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    Miller-Fisher syndrome after coronary artery bypass surgery. Aldag Mustafa,Albeyoglu Sebnem,Ciloglu Ufuk,Kutlu Hakan,Ceylan Levent Cardiovascular journal of Africa Miller-Fisher syndrome (MFS) is an uncommon neurological disorder that is considered a variant of the Guillain-Barre syndrome (GBS). It is clinically defined by a triad of symptoms, namely ataxia, areflexia and ophthalmoplegia. These acute inflammatory polyradiculopathic syndromes can be triggered by viral infections, major surgery, pregnancy or vaccination. While the overall incidence of GBS is 1.2-2.3 per 100 000 per year, MFS is a relatively rare disorder. Only six cases of GBS after cardiac surgery have been reported, and to our knowledge, we describe the first case of MFS after coronary artery bypass surgery. Although cardiac surgery with cardiopulmonary bypass may increase the incidence of MFS and GBS, the pathological mechanism is unclear. Cardiac surgery may be a trigger for the immune-mediated response and may cause devastating complications. It is also important to be alert to de novo autoimmune and unexpected neurological disorders such as MFS after coronary bypass surgery. 10.5830/CVJA-2017-033
    Idiopathic third and sixth cranial nerve neuritis. Park Kyung-Ah,Min Ju-Hong,Oh Sei Yeul,Kim Byoung Joon Japanese journal of ophthalmology PURPOSE:To present cases with idiopathic third and sixth cranial nerve neuritis. STUDY DESIGN:Retrospective observational study METHODS: The results of high resolution pre- and post- cranial nerve magnetic resonance images (MRI) with three-dimensional sequences for visualizing cranial nerves in patients with third, fourth, and sixth cranial nerve palsies who were treated at the Neuro-ophthalmology Department of Samsung Medical Center were reviewed. Patients with cranial nerve enhancement confirmed by experienced radiologists were identified. The medical records of these patients were reviewed, and their demographics, clinical presentations, laboratory results, and clinical outcomes were analyzed. RESULTS:Of 265 patients with third, fourth, and sixth cranial nerve palsy, 60 were identified by high resolution MRI as having enhancement of the corresponding cranial nerve. Among these, 17 patients with infiltrative, granulomatous, or tumorous lesions were excluded. In addition, 28 patients with identifiable causes of cranial nerve palsy, such as Miller-fisher syndrome, virus infection, or radiation-induced neuropathy, as well as patients with vasculopathic risk factors, were also excluded. Ultimately, a total of 15 patients with idiopathic third and sixth cranial nerve neuritis were included in this study. The mean age of these patients was 43 ± 15 years. Eight patients had sixth cranial nerve palsy, six third cranial nerve palsy (two partial and four complete), and one patient with complete third and sixth cranial nerve palsy. Nine patients received steroid treatment. Eleven patients recovered fully within a period ranging from a few days to one year. Two patients were much improved up to 1 month after initial presentation, but were then ultimately lost to follow-up. Another patient was lost to follow-up after the initial work-up. The other patient lost to follow-up had partially recovered during the first 6 months. CONCLUSIONS:We present patients with idiopathic third and sixth cranial nerve neuritis. They tended to respond well to steroid treatment and to have good prognoses. In order to better understand the long-term prognosis of cranial nerve neuritis and possible association with other neurologic disorders, a larger scale and longer-term study is needed. 10.1007/s10384-019-00666-7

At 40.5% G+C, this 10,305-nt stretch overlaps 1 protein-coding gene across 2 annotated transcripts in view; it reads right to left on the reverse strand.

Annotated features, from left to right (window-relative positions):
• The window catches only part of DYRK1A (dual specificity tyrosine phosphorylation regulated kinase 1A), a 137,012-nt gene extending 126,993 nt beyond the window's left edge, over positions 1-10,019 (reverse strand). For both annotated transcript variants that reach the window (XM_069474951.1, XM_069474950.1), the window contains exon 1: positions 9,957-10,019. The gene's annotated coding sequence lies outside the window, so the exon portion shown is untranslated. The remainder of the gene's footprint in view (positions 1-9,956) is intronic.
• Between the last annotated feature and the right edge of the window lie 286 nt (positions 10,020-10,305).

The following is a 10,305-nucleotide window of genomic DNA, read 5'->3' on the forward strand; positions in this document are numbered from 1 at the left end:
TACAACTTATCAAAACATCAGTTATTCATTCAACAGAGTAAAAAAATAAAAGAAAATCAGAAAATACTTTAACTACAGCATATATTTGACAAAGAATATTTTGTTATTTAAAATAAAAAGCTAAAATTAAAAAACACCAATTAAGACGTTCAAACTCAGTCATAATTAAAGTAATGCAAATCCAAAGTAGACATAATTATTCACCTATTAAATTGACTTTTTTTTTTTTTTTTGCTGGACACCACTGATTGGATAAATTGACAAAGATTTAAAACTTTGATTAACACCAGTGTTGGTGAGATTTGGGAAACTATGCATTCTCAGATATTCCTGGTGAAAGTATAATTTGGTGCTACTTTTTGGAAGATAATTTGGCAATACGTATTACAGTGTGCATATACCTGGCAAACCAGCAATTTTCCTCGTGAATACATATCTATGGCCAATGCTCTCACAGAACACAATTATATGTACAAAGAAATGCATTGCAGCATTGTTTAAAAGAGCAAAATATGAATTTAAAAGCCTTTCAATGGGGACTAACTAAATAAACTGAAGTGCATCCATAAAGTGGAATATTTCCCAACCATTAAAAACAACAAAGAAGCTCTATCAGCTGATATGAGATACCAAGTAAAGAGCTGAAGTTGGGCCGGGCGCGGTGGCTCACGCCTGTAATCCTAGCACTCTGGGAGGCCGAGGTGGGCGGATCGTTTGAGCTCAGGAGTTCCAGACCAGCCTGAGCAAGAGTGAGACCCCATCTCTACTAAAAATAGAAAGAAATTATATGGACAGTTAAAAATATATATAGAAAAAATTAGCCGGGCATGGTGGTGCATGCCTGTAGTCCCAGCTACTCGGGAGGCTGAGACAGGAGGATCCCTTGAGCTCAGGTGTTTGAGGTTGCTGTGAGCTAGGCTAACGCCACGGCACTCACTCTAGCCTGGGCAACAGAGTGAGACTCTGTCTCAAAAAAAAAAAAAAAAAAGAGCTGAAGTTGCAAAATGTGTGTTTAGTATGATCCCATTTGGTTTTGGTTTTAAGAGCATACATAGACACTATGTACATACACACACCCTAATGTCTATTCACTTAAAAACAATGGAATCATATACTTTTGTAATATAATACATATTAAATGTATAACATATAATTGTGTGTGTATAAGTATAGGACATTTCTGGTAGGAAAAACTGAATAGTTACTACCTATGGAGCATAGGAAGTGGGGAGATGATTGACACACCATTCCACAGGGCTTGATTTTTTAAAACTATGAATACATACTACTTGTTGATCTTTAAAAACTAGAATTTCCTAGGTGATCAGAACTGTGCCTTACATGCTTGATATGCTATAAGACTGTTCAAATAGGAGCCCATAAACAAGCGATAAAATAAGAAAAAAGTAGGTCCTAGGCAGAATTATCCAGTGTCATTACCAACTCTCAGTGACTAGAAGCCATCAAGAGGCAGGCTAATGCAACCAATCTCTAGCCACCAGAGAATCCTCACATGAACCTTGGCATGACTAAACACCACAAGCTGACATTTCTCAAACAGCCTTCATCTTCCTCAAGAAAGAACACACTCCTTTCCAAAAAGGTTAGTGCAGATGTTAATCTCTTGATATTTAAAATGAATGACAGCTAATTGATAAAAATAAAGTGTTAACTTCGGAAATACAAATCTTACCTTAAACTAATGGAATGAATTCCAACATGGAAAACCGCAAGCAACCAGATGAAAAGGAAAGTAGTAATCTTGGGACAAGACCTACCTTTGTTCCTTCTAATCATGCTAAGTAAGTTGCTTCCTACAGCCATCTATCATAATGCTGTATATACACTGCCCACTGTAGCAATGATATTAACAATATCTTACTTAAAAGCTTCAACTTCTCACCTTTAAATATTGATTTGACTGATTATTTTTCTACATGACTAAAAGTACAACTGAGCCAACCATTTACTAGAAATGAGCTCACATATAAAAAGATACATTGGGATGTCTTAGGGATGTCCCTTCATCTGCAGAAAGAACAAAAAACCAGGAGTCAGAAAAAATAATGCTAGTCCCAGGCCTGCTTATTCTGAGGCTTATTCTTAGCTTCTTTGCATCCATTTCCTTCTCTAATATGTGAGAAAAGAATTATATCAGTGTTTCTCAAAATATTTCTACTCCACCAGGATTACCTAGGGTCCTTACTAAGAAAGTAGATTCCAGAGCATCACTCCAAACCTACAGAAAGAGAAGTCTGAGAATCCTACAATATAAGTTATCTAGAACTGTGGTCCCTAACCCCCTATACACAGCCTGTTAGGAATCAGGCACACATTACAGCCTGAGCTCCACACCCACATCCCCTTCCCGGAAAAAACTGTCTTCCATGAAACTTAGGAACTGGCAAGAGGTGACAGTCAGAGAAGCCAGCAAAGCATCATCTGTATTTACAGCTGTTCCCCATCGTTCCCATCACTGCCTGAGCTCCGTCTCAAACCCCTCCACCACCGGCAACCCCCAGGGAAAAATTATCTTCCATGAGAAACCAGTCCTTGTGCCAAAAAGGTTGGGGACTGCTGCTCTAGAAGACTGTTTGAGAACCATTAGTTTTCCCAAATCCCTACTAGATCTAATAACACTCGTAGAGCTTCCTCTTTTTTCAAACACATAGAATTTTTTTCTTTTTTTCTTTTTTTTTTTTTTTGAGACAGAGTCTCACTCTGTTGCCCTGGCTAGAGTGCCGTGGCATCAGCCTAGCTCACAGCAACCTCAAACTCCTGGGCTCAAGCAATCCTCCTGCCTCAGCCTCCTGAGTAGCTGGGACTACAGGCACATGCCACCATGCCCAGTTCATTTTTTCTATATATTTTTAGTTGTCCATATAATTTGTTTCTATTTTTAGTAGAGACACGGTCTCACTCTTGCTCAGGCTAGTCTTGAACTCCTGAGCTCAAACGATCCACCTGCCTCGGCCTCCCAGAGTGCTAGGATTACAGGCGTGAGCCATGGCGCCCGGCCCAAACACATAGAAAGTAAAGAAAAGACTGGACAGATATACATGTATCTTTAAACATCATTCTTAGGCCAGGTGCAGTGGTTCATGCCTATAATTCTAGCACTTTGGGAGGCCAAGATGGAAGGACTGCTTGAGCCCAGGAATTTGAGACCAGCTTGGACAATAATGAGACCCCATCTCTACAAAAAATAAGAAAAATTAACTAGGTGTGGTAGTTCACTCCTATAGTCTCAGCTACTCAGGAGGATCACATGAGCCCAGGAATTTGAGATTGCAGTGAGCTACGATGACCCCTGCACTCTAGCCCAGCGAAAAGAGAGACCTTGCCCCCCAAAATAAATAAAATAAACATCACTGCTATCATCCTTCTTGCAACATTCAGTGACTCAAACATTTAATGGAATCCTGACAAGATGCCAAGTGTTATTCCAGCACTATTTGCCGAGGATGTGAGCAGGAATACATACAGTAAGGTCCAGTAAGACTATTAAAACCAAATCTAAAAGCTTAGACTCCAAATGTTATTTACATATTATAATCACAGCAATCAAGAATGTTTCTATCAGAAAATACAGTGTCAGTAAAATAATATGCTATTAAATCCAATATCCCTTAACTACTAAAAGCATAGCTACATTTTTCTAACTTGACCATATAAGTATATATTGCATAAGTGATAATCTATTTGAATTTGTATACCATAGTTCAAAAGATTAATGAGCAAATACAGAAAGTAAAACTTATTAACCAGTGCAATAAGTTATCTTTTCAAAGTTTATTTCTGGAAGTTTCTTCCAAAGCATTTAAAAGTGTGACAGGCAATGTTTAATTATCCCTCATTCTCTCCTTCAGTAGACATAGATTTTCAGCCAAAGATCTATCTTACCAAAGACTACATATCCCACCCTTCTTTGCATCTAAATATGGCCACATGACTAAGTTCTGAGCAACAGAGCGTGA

Recurrent oculomotor neuritis related to autoimmune hypothyroidism. Case Report. Choi Hye-Yeon,Rhee Hak Young,Shin Hae-Won Neuro endocrinology letters Ophthalmopathy related to thyroid disease is due mainly to diffuse periorbital or eye muscle inflammation. It is more common in Grave's hyperthyroidism and rare in Hashimoto's hypothyroidism. Here we report a case of recurrent oculomotor nerve palsy associated with autoimmune hypothyroidism. Brain MRI revealed enhancement of the oculomotor nerves. Despite thyroid hormone replacement therapy, oculomotor nerve palsy recurred at the side contralateral to the initially involved nerve and the autoimmune antibody titer remained high. The symptom was responsive to high-dose steroid therapy.